Looking at His mother Jesus was filled with compassion. Obviously by this time she was a widow, for there is no mention of Joseph anywhere in the story. And when the father of the family was gone, it became the duty of the oldest son to provide for his mother or, if he was unable to do so, to see that she was provided for.
It was this duty as son that our Lord now performed. He put His mother's care into the hands of John, the disciple whom He loved above all others.
Jesus is in pain and agony, He is suffering and dying, yet He concerns Himself with His mother's well-being. Not only is He the perfect Son, but we are also reminded here that God's concern for us always outruns and outreaches our concern for Him. The message here is that He Who on the cross could not forget His mother can not forget us either.
You may well ask why Mary was given into the hands of John rather than into the care of Jesus' brothers or sisters?
As compared to Jesus' brothers and sisters, there is something special about Mary and the Beloved Disciple. Mary and John believe in Jesus, they accept Him as Savior and Lord, whereas Jesus' brothers and sisters, says Scripture, "did not believe in him" (Jn 7:5).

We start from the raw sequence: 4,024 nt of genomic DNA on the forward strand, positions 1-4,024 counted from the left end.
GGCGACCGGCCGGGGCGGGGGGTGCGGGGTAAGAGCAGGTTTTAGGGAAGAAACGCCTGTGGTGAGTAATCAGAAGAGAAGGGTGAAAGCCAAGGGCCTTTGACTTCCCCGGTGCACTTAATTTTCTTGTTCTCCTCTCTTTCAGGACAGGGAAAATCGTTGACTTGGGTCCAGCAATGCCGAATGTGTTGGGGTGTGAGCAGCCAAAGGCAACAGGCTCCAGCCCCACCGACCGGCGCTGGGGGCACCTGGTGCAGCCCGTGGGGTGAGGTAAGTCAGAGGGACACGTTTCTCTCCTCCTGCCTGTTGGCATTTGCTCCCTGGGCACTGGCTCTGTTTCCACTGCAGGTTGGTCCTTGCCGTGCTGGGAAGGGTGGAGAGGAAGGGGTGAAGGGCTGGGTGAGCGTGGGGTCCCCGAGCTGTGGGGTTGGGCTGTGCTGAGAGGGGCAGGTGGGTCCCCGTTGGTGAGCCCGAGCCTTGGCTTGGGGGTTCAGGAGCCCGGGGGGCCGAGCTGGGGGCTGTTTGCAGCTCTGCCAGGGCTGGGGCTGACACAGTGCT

Now notice what happens. Jesus is on the cross. Below Him are two of those who still believe in Him.
(Jn 19:26-27) When Jesus saw his mother there, and the disciple whom he loved standing nearby, he said to his mother, "Dear woman, here is your son," (27) and to the disciple, "Here is your mother." From that time on, this disciple took her into his home.Do you realize what was happening here? Beneath the cross of Jesus a new fellowship was created. The blood of Christ formed a new community. Through His redemptive work upon the cross Jesus forged a new fellowship of the redeemed. We know it as the Church!
Up to that time the community of God's people was based on physical descent. To be one of God's people meant to be a physical descendant of Abraham. Almost everyone in the family of God was a blood relative.
But now there was a new community, a new family, a new fellowship of God's people. This one was not based on physical descent but on spiritual descent. It wasn't blood lines but a common belief in Christ that united this new fellowship.
In His third word from the cross Jesus forged this new community:
he said to his mother, "Dear woman, here is your son," and to the disciple, "Here is your mother."Mary and John were joined together by the Lord because of their common belief. And, if we believe, we too are part of that new community, that new fellowship, of love and concern.
4. Matthew 27:39-46 - The Fourth Word
"Eloi, Eloi, lama sabachthani?" "My God, My God, why have you forsaken me?"
Our Lord is speaking here of a spiritual abandonment, a spiritual forsaking, by the Father. The Father forsook Him – physically and spiritually, in body and soul.
To be forsaken by God is to suffer the pangs and torments of hell. Hell, you see, is the complete absence of God and all that is good; hell is a total separation from God.